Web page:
- 6Oct 15, '12 by samadams8I have had plenty of times when priming air out was not thorough without losing or disconnecting the cap. As long as it doesn't touch anything, what is the deal? What's next. In order to thorough prime a line, we all have to take laminar hoods to the bedside? Come on already.
I can't believe the preceptor made a big issue out ot this; but this shows a lot of the ridiculousness in nursing.
The OP is sweating the small stuff b/c the preceptor is being a control freak over this kind of thing.
The ideal of aseptic technique is to keep sterile to sterile, period. If it flows for priming with the cap on--depending upon the particular line and system, fine, do that. But if there is still an issue of air, you need to clear it out as much as possible. This becomes a bigger issue with kids--babies. Sometimes you can achieve this with the cap on; but there are times when you can't.
The bigger issue to me is when people don't scrub ports long enough with the particular antiseptic used and don't allow it to dry.
Nurses can be so ridiculous about things it's utterly amazing.
Bottom line OP, you have to bite the bullet and not argue with the person in that role--often people that take on these roles are so far into control freak mode, it's utterly ridiculous. What are you going to do?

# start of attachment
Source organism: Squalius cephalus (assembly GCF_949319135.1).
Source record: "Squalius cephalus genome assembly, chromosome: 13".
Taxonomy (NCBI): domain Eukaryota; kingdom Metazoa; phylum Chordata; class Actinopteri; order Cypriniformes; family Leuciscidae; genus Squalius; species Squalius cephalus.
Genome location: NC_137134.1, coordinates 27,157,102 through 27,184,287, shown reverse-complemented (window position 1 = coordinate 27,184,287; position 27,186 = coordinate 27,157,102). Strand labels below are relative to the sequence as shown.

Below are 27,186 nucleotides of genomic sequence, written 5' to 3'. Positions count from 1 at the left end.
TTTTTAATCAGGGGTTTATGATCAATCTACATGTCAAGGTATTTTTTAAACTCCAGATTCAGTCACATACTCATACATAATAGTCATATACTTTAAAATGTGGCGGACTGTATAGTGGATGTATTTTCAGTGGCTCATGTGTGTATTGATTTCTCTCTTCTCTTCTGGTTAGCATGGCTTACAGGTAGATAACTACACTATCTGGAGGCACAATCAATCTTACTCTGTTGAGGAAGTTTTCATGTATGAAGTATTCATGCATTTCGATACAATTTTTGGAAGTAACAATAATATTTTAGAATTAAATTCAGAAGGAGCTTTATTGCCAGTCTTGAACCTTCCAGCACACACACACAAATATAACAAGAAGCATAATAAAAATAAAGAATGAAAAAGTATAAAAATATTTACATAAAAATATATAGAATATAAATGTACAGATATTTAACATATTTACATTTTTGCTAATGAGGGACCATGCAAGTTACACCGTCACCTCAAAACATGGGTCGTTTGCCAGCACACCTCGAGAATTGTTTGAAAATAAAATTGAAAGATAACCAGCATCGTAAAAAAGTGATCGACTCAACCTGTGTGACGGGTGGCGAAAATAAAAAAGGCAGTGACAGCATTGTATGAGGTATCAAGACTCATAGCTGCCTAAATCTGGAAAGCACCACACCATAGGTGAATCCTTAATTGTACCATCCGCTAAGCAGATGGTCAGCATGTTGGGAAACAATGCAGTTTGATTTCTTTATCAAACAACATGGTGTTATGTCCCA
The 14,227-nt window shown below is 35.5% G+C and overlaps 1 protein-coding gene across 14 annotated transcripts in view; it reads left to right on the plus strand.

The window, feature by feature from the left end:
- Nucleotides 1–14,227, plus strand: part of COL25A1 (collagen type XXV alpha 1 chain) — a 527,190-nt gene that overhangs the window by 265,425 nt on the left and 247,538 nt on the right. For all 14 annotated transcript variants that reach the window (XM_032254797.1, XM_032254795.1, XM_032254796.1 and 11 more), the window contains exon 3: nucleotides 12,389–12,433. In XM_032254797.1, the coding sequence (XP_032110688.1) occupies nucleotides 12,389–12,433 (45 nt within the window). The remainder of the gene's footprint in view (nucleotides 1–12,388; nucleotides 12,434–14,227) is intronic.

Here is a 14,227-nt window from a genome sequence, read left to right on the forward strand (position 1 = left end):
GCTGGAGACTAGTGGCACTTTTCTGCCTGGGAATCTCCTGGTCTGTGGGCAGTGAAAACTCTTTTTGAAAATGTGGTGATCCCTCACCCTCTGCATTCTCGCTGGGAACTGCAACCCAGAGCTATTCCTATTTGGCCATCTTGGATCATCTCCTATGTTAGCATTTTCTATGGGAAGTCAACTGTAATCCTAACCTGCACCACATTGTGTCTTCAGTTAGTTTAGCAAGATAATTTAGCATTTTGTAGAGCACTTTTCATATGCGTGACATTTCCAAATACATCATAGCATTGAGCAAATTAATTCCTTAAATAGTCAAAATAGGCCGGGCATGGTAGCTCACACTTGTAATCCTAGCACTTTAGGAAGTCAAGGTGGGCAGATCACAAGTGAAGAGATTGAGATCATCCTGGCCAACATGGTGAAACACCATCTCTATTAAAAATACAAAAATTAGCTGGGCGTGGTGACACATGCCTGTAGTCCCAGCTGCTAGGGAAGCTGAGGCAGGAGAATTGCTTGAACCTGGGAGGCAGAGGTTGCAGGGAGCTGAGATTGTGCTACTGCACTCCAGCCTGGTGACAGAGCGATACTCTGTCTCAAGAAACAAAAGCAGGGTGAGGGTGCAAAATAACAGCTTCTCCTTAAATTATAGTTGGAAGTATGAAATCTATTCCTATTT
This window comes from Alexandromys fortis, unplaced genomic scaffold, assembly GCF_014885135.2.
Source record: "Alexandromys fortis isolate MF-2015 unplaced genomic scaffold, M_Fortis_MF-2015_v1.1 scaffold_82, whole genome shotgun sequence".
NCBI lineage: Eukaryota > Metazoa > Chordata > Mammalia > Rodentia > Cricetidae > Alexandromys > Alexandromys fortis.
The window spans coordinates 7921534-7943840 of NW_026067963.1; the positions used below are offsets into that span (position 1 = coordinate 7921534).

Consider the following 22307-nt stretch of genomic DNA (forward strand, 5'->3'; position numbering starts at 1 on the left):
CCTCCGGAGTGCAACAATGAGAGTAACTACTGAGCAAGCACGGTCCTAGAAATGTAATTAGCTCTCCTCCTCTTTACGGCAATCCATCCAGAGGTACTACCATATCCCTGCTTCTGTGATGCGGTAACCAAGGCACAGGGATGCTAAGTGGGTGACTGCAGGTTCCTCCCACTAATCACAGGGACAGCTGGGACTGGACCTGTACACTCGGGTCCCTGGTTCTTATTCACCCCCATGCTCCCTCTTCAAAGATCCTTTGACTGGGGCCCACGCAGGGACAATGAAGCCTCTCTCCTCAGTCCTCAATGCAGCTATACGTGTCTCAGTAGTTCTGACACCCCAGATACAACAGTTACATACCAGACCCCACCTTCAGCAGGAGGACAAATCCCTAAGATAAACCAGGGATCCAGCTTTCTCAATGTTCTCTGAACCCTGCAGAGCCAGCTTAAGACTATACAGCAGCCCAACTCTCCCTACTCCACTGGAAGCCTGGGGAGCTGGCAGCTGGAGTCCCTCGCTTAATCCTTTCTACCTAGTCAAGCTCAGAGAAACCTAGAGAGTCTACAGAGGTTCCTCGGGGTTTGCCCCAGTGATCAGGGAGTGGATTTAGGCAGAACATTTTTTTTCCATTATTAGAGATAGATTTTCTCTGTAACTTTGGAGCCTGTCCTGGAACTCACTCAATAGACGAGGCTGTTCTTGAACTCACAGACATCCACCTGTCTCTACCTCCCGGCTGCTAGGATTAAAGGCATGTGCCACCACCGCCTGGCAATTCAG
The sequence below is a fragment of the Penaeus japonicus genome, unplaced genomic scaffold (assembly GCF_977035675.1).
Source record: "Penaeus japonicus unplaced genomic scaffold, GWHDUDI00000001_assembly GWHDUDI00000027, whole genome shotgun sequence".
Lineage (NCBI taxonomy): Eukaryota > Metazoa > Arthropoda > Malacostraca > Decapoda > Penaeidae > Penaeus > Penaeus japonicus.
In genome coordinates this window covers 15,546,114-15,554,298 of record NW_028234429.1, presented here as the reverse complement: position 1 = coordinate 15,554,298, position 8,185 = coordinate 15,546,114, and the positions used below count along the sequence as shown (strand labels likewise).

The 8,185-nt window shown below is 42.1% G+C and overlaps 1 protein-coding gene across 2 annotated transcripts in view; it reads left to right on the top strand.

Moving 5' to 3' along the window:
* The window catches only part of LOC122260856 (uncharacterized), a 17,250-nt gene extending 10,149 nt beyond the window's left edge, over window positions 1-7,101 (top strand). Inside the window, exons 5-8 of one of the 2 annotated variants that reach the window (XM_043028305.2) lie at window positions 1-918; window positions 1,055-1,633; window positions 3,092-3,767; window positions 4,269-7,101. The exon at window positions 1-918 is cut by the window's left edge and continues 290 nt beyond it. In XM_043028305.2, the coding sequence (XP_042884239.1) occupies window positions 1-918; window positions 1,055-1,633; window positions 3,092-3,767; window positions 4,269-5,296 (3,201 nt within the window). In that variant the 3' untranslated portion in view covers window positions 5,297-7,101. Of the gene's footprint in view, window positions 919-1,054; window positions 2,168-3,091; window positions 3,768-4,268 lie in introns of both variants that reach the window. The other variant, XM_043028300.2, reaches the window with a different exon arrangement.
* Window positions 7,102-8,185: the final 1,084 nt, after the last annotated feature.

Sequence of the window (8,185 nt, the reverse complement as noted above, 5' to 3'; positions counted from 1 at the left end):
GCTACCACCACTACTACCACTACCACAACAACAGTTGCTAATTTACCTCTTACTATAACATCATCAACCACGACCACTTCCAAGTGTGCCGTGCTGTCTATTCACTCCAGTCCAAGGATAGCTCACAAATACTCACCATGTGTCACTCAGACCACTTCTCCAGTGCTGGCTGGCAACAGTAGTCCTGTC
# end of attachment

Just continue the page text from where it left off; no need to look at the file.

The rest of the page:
I have seen nurses argue at nauseum about angel's on the head of a pin kinds of issues. Who has time for it? If they have a policy and it's evidence-based, great. Follow that. But if all the air doesn't get out of the line, then take it to her, and have her do it or try what she is suggesting.
Sometimes you can get all the air out that way, and sometimes you can't. The goal is to get the air out and maintain aseptic technique. If loosening the cap helps fine. Again, I have seen a stoppage of flow preventing all the air from getting out of the line--including removing air from the attachment ports, which is an issue too for some places and clients. Those side ports can hold on to air.
I don't know why anyone has to be a buttcheek about this. The questions are these: What's the goal, and what is policy. If there is no strict policy on it, you're back to what's the goal? Um, well, the answer is aseptically priming the line, whereby you remove all of the air out so you can begin or continue the infusion.